Never is danger greater to a tree than during the inevitable trial by storm. The weight of ice or snow and the fury of wind test the strength of limbs, trunks, and roots. The homeowner, helpless at the moment, can only watch and hope that the tree survives. Survival or loss – the key can be the care you give your tree before and after a storm. Knowing ahead of time what to do when a storm strikes can prevent or minimize your financial loss. Read More
Nine comprehensive tree care tips will take you step by step, from selecting and planting the right tree to the care and upkeep of a mature tree.
It is important to remember that proper tree care starts when you select a tree and that what you do to your tree in its first few years of life will affect its shape, strength, and even its life span. Following these steps will make sure your tree gets on the correct foot and remains healthy throughout its life. Read More
By onthehouse on February 11, 2018
You may be looking out of your window at your yard and wondering, “where am I even going to start”. Bayeradvanced.com released an article that says, “trees are low-maintenance, not no-maintenance” and they are the right place to start. When it comes to spring care, tree maintenance should be high on your priority list. Here are six easy steps to taking care of your trees once spring arrives. Read More
Article by John Fech from March 14, 2018 Tree Service Magazine
Pines grow in most every state of the U.S., and are planted for many reasons. They offer year-round color, protect homes from wind and snow, subtle fragrance, harborage for wildlife and a great backdrop to help show off ornamentals planted in front of them. Unfortunately, they are susceptible to several maladies.
It’s important to keep pines viable by providing good tree care especially in two areas, separating trees from turf and proper planting procedures. These basic, but foundational factors are all-important and should always be a reference point when diagnosing tree maladies such as ones on pines. Read More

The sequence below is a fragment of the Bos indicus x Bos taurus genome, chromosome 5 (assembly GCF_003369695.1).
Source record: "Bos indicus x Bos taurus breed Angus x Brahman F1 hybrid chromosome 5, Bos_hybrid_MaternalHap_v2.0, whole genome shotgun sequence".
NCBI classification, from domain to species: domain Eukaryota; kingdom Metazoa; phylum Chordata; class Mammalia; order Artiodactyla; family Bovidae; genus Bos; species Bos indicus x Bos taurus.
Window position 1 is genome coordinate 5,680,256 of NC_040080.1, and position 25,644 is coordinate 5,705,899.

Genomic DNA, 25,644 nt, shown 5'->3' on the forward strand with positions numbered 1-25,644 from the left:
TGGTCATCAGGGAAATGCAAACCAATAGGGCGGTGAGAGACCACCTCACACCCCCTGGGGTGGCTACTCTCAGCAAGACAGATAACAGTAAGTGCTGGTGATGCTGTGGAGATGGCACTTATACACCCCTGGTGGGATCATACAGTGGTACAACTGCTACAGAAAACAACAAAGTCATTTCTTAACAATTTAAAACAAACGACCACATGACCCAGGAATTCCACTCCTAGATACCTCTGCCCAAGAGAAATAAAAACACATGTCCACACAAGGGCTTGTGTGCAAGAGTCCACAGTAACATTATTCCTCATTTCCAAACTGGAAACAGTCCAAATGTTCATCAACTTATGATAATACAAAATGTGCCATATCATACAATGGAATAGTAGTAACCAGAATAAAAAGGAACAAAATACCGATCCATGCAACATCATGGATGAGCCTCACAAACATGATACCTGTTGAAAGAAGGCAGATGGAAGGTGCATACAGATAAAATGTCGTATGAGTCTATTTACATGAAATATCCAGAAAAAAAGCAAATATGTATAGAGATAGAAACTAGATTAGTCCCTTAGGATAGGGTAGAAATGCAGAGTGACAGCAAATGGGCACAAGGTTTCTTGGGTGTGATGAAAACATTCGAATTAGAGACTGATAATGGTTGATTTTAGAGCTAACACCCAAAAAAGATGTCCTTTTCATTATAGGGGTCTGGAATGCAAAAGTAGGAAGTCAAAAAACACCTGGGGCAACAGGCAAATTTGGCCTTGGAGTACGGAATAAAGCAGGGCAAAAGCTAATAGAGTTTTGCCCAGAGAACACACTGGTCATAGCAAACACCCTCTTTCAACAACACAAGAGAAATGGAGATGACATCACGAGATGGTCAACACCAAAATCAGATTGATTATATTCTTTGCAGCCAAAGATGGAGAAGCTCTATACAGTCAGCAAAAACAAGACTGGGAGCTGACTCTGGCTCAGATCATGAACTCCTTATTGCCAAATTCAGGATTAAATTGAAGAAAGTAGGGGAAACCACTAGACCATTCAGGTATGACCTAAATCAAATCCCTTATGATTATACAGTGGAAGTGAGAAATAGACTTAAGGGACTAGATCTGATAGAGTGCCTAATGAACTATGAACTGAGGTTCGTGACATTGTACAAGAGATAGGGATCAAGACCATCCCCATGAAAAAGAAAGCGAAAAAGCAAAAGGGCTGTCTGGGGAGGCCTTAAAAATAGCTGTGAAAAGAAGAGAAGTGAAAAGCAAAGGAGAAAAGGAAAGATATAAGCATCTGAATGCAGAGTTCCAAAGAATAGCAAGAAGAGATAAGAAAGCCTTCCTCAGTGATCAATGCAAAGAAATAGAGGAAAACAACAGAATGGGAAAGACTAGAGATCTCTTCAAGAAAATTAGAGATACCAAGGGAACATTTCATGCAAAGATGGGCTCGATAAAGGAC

Blog on Arbor Day Foundation website – written by James R. Fazio – February 15, 2018
Trees in a forest are usually thought of as fierce competitors, each struggling for control of available light and soil moisture, usually at the expense of neighboring trees. But Canadian researcher Suzanne W. Simard and her colleagues found that Paper Birch trees can actually aid their neighboring Douglasfirs. Read More
A couple of weeks ago, local temperatures were quite frigid. During a similar stretch of severe weather up in west Michigan, most of their sycamore trees across town literally exploded. As a species, sycamores retain a great deal of water. The water within the wood can freeze to the point where the expansion in the wood cells causes tree trunks to burst. Read More
– The following steps were taken from an article by John Fech in the November 2012 issue of Tree Services Magazine
By itself, tree decay can be a major concern, especially if found in a soft-wooded tree species such as your silver maple or poplar. Fortunately, some species are quite resistant and if other stressors aren’t present in a significant capacity, it may not be as worrisome as other problems such as poor location, planting errors, over fertilization or drought. A step-by-step approach works best when inspecting trees for decay: Read More
* Shared from Tree Services Magazine article by Sharon Lilly from 1/1/13
There may be a battle brewing on your property between your trees grass. Trees and turf tend to be mutually exclusive in nature; you don’t see many trees growing in the prairies or grasslands as you may have noticed that grass is not common on the forest floor.
Our urban landscapes represent an unnatural ecosystem in which we force two somewhat incompatible plant types together and expect optimum performance from each. Trees and turf compete for sunlight, water, mineral nutrients and growing space below ground. Turf roots typically outcompete tree roots and win the belowground battle. However, the dense shade of a tree’s crown can be too much competition for turf, and trees win the aerial war. Read More
Even after a tree is selected and installed based on the site conditions of sun, shade, soil drainage, proximity to other trees and shrubs, nutrient availability, desired size, slope, surroundings, adjacent activity and more, it can fail to thrive.
Sometimes that’s because the tree wasn’t chosen well and sometimes it’s because it wasn’t planted well. But even more critical to the tree’s success is where it was planted. A tree’s proper location usually will determine whether it becomes an asset or detriment to the landscape. Read More
Often times, urban trees are vulnerable to pests and diseases because they are highly stressed. Stress can result from a variety of factors including the following: Read More